Judy Goddard Award

2018 Judy Goddard Awards


Chris Gall and Sonja Stone

Chris Gall is this year’s winner of the Judy Goddard Children’s Award. He has been drawing pictures for as long as he can remember. When he was caught doodling on his desk in second grade, his teacher suggested that he might become an artist someday, then made him clean all the desks in the classroom. In seventh grade, Chris won a Read Magazine Young Writers Award, and that inspired him to create stories to go with his art. After graduating from the University of Arizona, Chris became an award-winning, internationally recognized illustrator, and his artwork has been shown in almost every publication in America, including Time, Newsweek, People, Fortune, The New York Times, and The Washington Post.

In 2004, his first picture book, America the Beautiful, became a Publishers Weekly Best Children’s Book of the Year. Since then, he has authored and/or illustrated 16 more books, including Dinotrux,  a 2009 Publishers Weekly Best Children’s Book.

Chris has also worked as an adjunct professor of art at the University of Arizona and spent four years as a professional stand-up comedian. He currently lives in Tucson, Arizona, where he volunteers for the Southern Arizona Rescue Association (Pima County Search and Rescue.)

Sonja Stone is this year’s winner of the Young Adult Award. She studied psychology and creative writing at Washington College, trained at Le Cordon Bleu for a cover job as head pastry chef, and completed a course at the same survival school where Tom Hanks prepared for “Cast Away.” She currently lives with her family in Scottsdale.

Her books, “Desert Dark” and the sequel, “Dark Divide,” are thrilling spy stories, featuring teens at Desert Mountain Academy, an elite Black-Ops government- funded training school. The books explore themes of survival, trust, loyalty, teamwork and ethics,  as Nadia, the main character, learns that someone on campus is a double agent, and she is being framed as the spy.

One of our committee members stated, “One strength of this book is featuring a strong, highly intelligent female protagonist who is unashamed at being good and math and science and using her brain.” In addition, there are several well-rounded male personalities, making this a book appealing to both boys and girls.

“Desert Dark” has received several state awards, including  a Grand Canyon Reader Award nominee. In 2017, the Bank Street College of Education named “Desert Dark” as one of its Best Books of the Year, for ages 14-up.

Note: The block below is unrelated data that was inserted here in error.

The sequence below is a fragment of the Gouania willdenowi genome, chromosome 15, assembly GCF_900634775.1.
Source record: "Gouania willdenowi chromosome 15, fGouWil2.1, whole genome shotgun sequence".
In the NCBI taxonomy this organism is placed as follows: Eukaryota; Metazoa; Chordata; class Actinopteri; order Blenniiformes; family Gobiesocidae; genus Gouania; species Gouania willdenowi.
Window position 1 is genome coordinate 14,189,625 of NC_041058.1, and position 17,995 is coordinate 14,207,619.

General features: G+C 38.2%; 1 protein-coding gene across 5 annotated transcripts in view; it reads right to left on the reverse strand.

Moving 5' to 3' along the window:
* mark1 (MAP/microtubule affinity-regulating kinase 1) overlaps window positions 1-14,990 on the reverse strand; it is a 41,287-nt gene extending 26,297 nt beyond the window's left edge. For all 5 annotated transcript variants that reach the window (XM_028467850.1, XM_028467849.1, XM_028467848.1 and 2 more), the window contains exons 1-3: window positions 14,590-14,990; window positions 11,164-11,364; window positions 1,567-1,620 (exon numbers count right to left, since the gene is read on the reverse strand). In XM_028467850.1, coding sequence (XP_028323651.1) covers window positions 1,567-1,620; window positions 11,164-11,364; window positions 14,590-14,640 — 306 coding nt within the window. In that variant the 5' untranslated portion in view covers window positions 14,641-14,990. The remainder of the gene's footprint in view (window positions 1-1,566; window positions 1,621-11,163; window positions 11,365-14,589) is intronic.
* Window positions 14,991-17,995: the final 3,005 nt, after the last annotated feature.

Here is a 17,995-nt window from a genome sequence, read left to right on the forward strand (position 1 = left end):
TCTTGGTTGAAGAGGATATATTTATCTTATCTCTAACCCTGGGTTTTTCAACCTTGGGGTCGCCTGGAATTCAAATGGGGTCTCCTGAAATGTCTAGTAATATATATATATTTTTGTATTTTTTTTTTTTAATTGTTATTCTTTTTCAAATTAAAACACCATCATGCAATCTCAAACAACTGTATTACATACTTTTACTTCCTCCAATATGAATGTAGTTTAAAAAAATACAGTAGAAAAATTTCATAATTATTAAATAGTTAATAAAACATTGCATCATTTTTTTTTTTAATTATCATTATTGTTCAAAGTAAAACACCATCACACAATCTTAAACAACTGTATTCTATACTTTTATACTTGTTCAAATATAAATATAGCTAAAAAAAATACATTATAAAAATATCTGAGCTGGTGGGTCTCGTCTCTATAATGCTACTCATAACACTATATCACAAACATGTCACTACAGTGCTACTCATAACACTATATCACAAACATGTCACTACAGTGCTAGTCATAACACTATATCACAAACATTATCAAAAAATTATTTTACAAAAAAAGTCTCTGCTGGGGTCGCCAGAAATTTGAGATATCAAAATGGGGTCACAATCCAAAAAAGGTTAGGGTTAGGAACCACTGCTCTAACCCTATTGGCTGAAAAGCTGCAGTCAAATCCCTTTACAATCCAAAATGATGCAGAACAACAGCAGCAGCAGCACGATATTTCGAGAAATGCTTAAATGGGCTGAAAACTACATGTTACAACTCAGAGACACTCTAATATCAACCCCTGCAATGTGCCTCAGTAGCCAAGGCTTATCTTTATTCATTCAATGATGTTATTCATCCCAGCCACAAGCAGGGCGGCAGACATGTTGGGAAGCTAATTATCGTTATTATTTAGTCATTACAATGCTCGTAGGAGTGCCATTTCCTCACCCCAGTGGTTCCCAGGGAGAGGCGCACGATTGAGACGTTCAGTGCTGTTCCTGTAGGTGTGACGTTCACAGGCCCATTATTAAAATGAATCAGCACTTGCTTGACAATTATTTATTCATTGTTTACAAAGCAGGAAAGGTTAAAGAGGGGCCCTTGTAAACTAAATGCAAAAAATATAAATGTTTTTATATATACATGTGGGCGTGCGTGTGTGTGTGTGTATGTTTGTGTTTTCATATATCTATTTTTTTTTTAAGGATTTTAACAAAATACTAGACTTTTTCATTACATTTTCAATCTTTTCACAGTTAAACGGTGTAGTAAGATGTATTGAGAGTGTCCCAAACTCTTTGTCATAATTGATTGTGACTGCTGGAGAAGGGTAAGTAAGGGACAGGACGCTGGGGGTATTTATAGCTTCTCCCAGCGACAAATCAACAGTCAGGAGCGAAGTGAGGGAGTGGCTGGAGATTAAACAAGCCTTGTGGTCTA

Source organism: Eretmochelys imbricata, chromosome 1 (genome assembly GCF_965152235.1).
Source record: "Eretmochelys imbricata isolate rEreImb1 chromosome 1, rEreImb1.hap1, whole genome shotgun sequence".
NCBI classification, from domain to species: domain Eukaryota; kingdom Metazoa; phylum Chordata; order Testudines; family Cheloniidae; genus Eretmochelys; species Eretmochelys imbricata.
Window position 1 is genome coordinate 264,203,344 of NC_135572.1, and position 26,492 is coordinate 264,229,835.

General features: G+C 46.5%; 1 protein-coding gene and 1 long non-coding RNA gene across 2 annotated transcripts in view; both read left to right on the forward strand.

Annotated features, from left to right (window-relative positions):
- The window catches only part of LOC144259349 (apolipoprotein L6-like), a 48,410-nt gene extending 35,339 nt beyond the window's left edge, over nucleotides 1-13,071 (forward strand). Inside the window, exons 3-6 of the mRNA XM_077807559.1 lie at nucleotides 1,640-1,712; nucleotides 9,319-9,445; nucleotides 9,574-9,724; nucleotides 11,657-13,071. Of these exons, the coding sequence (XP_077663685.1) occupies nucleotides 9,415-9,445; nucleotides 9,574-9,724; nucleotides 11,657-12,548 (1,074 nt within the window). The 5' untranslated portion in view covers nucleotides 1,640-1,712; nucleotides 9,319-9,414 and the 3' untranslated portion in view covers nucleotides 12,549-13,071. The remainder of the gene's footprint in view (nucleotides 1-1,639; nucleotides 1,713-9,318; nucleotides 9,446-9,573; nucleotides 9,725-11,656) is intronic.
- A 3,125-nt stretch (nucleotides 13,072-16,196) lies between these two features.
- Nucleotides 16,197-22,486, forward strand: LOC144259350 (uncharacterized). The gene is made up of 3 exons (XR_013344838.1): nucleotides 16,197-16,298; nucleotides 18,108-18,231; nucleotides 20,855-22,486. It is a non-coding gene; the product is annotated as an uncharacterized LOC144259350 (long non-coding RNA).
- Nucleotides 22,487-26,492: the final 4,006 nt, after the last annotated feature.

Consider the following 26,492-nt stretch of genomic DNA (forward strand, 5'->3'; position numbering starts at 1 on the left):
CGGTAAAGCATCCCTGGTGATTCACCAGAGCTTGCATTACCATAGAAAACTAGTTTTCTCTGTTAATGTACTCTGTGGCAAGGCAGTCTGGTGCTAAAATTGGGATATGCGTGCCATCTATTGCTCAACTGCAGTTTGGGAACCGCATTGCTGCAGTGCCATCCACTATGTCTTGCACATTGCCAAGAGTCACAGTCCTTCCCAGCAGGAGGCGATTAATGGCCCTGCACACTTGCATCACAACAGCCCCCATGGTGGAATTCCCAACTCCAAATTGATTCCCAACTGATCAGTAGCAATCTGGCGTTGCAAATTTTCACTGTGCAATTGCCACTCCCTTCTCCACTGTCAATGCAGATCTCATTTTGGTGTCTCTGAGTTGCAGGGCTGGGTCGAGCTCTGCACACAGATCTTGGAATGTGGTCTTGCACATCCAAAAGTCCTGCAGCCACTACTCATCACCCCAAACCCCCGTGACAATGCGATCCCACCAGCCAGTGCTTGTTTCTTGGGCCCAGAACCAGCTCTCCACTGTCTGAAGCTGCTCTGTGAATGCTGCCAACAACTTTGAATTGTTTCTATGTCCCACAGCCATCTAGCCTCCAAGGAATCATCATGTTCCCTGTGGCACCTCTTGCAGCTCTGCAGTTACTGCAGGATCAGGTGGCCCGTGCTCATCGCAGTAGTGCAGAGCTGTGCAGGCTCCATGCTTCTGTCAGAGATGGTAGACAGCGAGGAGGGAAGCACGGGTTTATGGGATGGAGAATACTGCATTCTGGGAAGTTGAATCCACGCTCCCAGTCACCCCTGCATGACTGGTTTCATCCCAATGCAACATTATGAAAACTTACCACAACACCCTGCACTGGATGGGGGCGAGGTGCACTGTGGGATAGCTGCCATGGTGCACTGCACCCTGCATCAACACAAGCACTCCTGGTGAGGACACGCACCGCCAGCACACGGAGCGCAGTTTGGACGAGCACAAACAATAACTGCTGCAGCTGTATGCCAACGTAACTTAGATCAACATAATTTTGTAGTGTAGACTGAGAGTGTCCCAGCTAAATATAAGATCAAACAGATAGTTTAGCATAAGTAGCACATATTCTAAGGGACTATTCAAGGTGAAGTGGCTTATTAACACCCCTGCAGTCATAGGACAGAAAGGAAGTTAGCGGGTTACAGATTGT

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What is the “Judy Goddard Award”?

Sensing the importance of recognizing authors and illustrators whose work captures the uniqueness of Arizona and the Southwest, Judy Goddard, the founder of Libraries, Ltd., worked with members of the Arizona State Library Association in 1983 to establish an award for excellence in books about Arizona for children.

Originally, the award was named the Arizona Author Award. In 1997, this evolved into two awards: one for children’s authors and illustrators and the other for writers for the young adult audience. At this time, the boards of both organizations voted to change the name of the awards to honor the work of the awards’ sponsor. The awards were renamed the Judy Goddard/Libraries, Ltd. Arizona Children’s Author/Illustrator Award and the Judy Goddard/Libraries, Ltd. Arizona Young Adult Author Award.

The criteria for the awards are flexible, specifying only that the recipient be a living writer, preferably one who lives in Arizona or has lived in the state or the immediately surrounding region, or met the requirements until his or her recent death. The children’s award goes to books intended for children up to twelve years old. The young adult author award is intended for readers twelve to nineteen years old. Selection committees are comprised of members from both Libraries, Ltd., and the Arizona State Library Association. As stated above, the committees look for books with an Arizona setting or connection; however, other books of literary merit are sometimes chosen, particularly those written for young adults.

In over 30 years of history, these awards have represented a wide variety of types and styles of literature. The selected recipients are honored guests and featured speakers at the Libraries, Ltd. annual spring luncheon meeting.